Job Search = Alienation

May 22, 2007 at 4:54 pm | Posted in Culture, Entertainment, Film, Job, job search | Leave a comment
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So I am currently in the process of reading many many job ads, applying for some, dismissing the most and generally in the process of developing a grudge against capitalism. I don’t think I’d be happy in any of the jobs that I have had a look at so far if it were full time and I getting a acute sense of what ALIENATION really means. Who, seriously, can develop a passion for direct marketing? I am deliberatly choosing this topic because I used to work in direct marketing and customer relationship management – and one part of me thinks that I could do it again and probably even enjoy it. But the other part thinks that I could only do that if I SOLD MY SOUL another time. It’s so annoying: to think that you would have to buy into capitalism first before being able to work in the majority of office jobs that are available. Who could ever be passionate about selling things? Who could be passionate about working in advertising – of course it is VERY easy to be VERY passionate about advertising, at the very moment that you realize the POWER that advertising (and as such: YOU) has over people. But it’s alienating, alienating, alienating.

Český sen (Czech dream) is a fantastic movie from the alienation department: It’s the final year project of two Czech film students. Together with an advertising agency they developed a campaing to market a new supermarket – that actually doesn’t exist. They interview families,pretending to be looking for the Český sen family, and it’s painful to see people confess in front of the camera what shopping means to them. The bit below shows the final 10 minutes: The public is invited to a grand opening, only to find that the supermarket itself is well a kilometre away from the parking lot where they have convened. So they’re already grumpy when approaching the supermarket – only to find out, once arrived, that it’s nothing but a facade. Fantastic!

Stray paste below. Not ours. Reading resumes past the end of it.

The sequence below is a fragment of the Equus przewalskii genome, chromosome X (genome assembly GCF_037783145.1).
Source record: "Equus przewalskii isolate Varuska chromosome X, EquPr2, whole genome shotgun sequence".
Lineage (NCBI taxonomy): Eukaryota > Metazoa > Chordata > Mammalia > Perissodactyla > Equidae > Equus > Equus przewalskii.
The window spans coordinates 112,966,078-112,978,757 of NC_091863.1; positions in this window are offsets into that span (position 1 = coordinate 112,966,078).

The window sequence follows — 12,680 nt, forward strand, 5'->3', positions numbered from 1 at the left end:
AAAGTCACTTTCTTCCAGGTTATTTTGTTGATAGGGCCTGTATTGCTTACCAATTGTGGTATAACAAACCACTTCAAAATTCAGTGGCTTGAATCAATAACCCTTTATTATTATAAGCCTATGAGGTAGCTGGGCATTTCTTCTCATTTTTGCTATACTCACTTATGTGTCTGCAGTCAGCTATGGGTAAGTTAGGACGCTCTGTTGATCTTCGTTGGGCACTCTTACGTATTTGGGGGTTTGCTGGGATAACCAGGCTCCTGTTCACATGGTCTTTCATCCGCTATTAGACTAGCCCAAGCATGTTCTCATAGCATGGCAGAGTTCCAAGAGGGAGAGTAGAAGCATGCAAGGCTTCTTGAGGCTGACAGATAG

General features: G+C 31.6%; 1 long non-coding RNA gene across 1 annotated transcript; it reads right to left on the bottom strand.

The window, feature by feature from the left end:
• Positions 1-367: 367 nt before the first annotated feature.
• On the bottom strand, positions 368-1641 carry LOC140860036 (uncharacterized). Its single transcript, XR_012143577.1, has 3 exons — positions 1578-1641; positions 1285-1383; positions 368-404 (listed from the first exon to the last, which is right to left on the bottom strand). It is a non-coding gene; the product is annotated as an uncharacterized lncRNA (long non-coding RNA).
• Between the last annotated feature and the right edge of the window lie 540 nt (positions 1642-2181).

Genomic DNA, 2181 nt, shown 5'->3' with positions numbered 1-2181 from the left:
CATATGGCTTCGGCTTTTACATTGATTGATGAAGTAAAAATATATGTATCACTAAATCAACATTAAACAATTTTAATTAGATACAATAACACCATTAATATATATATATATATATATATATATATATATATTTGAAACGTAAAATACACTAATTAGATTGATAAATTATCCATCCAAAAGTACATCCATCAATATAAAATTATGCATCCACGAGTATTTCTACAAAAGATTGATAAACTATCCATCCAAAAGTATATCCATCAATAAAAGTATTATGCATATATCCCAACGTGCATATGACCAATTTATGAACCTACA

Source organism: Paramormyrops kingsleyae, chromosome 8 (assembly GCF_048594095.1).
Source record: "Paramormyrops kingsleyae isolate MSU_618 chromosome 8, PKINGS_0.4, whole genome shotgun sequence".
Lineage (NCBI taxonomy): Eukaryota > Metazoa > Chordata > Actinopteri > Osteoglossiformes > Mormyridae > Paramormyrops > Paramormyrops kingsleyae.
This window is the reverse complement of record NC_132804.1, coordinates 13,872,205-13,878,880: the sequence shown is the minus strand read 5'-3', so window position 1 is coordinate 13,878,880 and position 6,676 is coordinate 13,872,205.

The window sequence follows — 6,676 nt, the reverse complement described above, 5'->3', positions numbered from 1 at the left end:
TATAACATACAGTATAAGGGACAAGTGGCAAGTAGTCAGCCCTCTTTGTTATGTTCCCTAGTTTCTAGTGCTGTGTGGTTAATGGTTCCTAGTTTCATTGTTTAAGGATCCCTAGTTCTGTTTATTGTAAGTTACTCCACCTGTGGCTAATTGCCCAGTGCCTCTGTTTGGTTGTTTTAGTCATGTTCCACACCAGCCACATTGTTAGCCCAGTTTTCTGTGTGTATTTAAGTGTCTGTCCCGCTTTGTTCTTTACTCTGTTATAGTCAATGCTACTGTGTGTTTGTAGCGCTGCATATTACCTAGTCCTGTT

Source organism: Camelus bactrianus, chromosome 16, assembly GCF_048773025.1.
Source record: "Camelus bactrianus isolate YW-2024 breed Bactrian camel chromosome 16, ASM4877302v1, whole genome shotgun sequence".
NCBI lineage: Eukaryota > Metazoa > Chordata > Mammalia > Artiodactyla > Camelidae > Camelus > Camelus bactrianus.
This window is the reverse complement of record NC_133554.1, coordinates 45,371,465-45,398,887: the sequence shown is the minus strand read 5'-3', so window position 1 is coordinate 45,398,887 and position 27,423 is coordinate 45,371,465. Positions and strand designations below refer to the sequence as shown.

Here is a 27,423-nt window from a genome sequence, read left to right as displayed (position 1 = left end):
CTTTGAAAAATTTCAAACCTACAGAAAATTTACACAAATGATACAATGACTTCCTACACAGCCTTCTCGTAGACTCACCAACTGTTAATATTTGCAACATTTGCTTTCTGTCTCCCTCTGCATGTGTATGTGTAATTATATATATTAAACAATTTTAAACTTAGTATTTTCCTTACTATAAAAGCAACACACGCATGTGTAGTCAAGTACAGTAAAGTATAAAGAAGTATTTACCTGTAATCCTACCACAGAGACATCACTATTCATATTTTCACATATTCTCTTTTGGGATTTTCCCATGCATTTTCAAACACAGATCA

Here are some of the trailers for the fake supermarket that were broadcast on Czech TV:

What’s your blog worth in $$$?

April 25, 2007 at 3:00 pm | Posted in Blogging | 17 Comments
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Mine is worth some $10,726.26 according to the Business Opportunities weblog – but the figures keep changing, so it might be different the next time I check. The figures you see below aren’t generated on the fly but come in a static button that you can grab on their page: “How much is your blog worth?

I checked a few blogs in my closer blogosphere, and Nova takes the cake at $20,323.44, followed by Jetsam ($6,209.94), Lenina ($5,645.40) , Whetted ($2,822.70), Cabbage ($2,258.16), Cinemelo ($1,693.62), Johnny Malmedy ($1,129.08) and Lallopallo ($564.54).

What’s their recipe, you wonder? What counts in this twilight sphere where the virtual meets the material? Not hits, not comments, but still links:

Inspired by Tristan Louis’s research into the value of each link to Weblogs Inc, I’ve created this little applet using Technorati’s API which computes and displays your blog’s worth using the same link to dollar ratio as the AOL-Weblogs Inc deal.

And isn’t it awful to see your blog assessed and measured against others by the instruments of internet capitalism? Yeah, capitalism is a true bitch:-)


My blog is worth $10,726.26.
How much is your blog worth?

Friendly Comment Spammers 29/40

March 21, 2007 at 7:32 am | Posted in Spam | Leave a comment